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Pickling Mustard Seeds


gfron1
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Interestingly, I have a jar of bread and butters from Cochon Butcher, and it contains mustard seeds. I was wondering what they used to pickle these specific pickles.

To answer your question though, it appears as if the standard methods would suffice, i.e. heated vinegar, sugar and salt based on preference, then cover the seeds and store.

And... never pickled ANYTHING?!?!? HOW???

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Mustard seeds are almost always used in pickling brines -- I use it routinely for sauerbraten -- and every commercial pickling spice seems to have mustard seed in it. There are also black, brown, and yellow mustard seeds which are from completely different plants. Are you saying that you just want to pickle the seeds, or are you making your own mustard?

"There's nothing like a pork belly to steady the nerves."

Fergus Henderson

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You can use my recipe for Bread & Butter Pickles

The pickling spice mix will include some mustard seed however if you want the pickled mustard seed you should still use some pickling spice but also add a cup or so of mustard seed - I think the brown are much better than the white or yellow.

Toast the mustard seeds lightly in a dry cast iron pan until you can smell the aroma they give off when slightly toasted.

Add them to the prepared syrup and simmer over low heat for up to an hour. beginning at about 30 minutes or so, spoon out a few and see how soft they are. They should be easy to crunch with the teeth but not really soft.

Remove from heat when they have reached the correct stage. If they have been stored for a long time, they will take longer to soften.

They keep practically forever and don't really need to be refrigerated, although you can if you wish.

Try adding some capers - it is a nice combination for a condiment.

"There are, it has been said, two types of people in the world. There are those who say: this glass is half full. And then there are those who say: this glass is half empty. The world belongs, however, to those who can look at the glass and say: What's up with this glass? Excuse me? Excuse me? This is my glass? I don't think so. My glass was full! And it was a bigger glass!" Terry Pratchett

 

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Well my question has been answered - I don't have two weeks...I have two days :)

But to answer your questions, I want just the seeds to go on a dish that I'm serving.

And how have I never pickled before...I don't know, but if you want I can go through the list of other things I've never done. It might take a while though.

But, someone gave me a great, fast, but expensive idea...pull them out of my French cornichons, since they have a lot sitting on the bottom. Thanks.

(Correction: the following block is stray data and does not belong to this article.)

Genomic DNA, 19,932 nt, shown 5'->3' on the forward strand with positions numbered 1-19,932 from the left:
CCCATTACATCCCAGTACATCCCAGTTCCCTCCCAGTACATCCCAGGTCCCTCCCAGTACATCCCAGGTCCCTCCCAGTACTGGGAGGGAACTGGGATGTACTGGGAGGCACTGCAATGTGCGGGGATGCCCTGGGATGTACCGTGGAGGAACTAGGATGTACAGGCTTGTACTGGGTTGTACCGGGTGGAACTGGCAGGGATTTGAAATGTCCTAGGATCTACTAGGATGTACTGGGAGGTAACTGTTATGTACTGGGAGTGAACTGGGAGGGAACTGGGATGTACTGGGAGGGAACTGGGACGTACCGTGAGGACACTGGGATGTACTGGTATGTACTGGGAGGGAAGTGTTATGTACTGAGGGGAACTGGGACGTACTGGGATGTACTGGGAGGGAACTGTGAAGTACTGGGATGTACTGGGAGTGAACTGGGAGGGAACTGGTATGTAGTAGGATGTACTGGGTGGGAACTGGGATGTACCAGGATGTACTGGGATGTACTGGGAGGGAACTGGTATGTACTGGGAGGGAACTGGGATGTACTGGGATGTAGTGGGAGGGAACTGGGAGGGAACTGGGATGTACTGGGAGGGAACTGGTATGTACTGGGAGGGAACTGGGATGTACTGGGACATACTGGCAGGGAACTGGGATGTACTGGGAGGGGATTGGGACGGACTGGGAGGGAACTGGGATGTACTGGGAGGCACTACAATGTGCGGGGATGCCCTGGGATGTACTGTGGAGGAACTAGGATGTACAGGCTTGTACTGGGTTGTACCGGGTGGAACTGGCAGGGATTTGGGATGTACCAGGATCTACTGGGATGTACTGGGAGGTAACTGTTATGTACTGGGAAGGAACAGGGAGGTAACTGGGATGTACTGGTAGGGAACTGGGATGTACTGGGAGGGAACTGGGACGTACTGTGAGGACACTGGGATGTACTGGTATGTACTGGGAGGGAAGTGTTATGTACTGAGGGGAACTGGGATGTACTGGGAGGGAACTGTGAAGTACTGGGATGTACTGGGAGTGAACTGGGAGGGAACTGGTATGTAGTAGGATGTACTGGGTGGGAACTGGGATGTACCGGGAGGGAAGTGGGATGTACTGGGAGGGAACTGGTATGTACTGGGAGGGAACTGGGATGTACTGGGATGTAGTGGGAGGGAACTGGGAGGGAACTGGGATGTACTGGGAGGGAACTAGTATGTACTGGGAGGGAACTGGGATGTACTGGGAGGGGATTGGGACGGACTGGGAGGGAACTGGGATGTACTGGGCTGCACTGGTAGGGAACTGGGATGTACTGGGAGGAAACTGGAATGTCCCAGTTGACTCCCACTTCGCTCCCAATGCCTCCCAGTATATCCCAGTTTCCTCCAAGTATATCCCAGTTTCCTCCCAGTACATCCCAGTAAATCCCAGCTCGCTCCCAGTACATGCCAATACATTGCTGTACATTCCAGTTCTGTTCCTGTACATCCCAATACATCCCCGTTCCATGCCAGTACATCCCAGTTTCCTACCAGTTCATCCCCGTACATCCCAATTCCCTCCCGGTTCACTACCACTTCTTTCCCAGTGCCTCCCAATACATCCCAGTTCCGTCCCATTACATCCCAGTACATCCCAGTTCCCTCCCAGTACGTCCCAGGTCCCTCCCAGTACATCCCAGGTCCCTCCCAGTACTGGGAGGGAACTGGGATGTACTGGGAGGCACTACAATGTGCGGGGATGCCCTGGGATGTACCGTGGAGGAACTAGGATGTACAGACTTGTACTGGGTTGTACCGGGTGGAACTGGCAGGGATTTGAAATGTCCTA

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Pickling the mustard seeds is very rapid.

It is the regular pickles that takes a couple of weeks. Just use the pickling liquid part of the recipe....

"There are, it has been said, two types of people in the world. There are those who say: this glass is half full. And then there are those who say: this glass is half empty. The world belongs, however, to those who can look at the glass and say: What's up with this glass? Excuse me? Excuse me? This is my glass? I don't think so. My glass was full! And it was a bigger glass!" Terry Pratchett

 

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  • 5 years later...

I've been seeing the pickled mustard seeds all over food and restaurant sites so I just had to give it a go today. I had used a number of them in my nasturtium seed pod "mock capers" and liked them. The caper effort is here > recipes I found were cooking them to a pretty soft stage so they were sort of mustard caviar popping in your mouth. I went with that for this attempt. Quarter cup seeds cooked soaked for an hour and then cooked gently for 15 minutes. Soak & cook in same mix of  1/3 cup vinegar, big pinch salt, and 1T Rancho Gordo piloncillo. The online recipes added seasonings and the pile of tangerines on the counter was staring me down so I added 4 good scrapes with the peeler of zest. Sadly all I had was distilled white vinegar, but I think the citrus zest will mellow it out after a week or so. Tasted from the pan they have a nice pop but not a lot of heat.

 

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Since I posted previously, five years ago, I have done several similar things with mustard seeds.

 

I have learned that if the seeds are "old" - that is, been stored for awhile, they still have plenty of heat but lose some of the more subtle flavors that come out with pickling.

 

I've also had very good results with STEAMING the mustard seeds prior to plopping them into the pickling liquid and there are some interesting side notes that can be achieved with adding citrus peel, different types of chiles, herbs and other spices.

 

One interesting flavoring is star anise, and another is black cardamom - I steam them with the mustard. 

 

I don't care much for the "normal" pickled caperberries, they are too sour, so I drain them, cook them in the sweeter pickling liquid along with plenty of mustard seeds.  When ready to use, I smash this mixture in a mortar to make a spreadable condiment that is dynamite on ham, roast beef or ??

"There are, it has been said, two types of people in the world. There are those who say: this glass is half full. And then there are those who say: this glass is half empty. The world belongs, however, to those who can look at the glass and say: What's up with this glass? Excuse me? Excuse me? This is my glass? I don't think so. My glass was full! And it was a bigger glass!" Terry Pratchett

 

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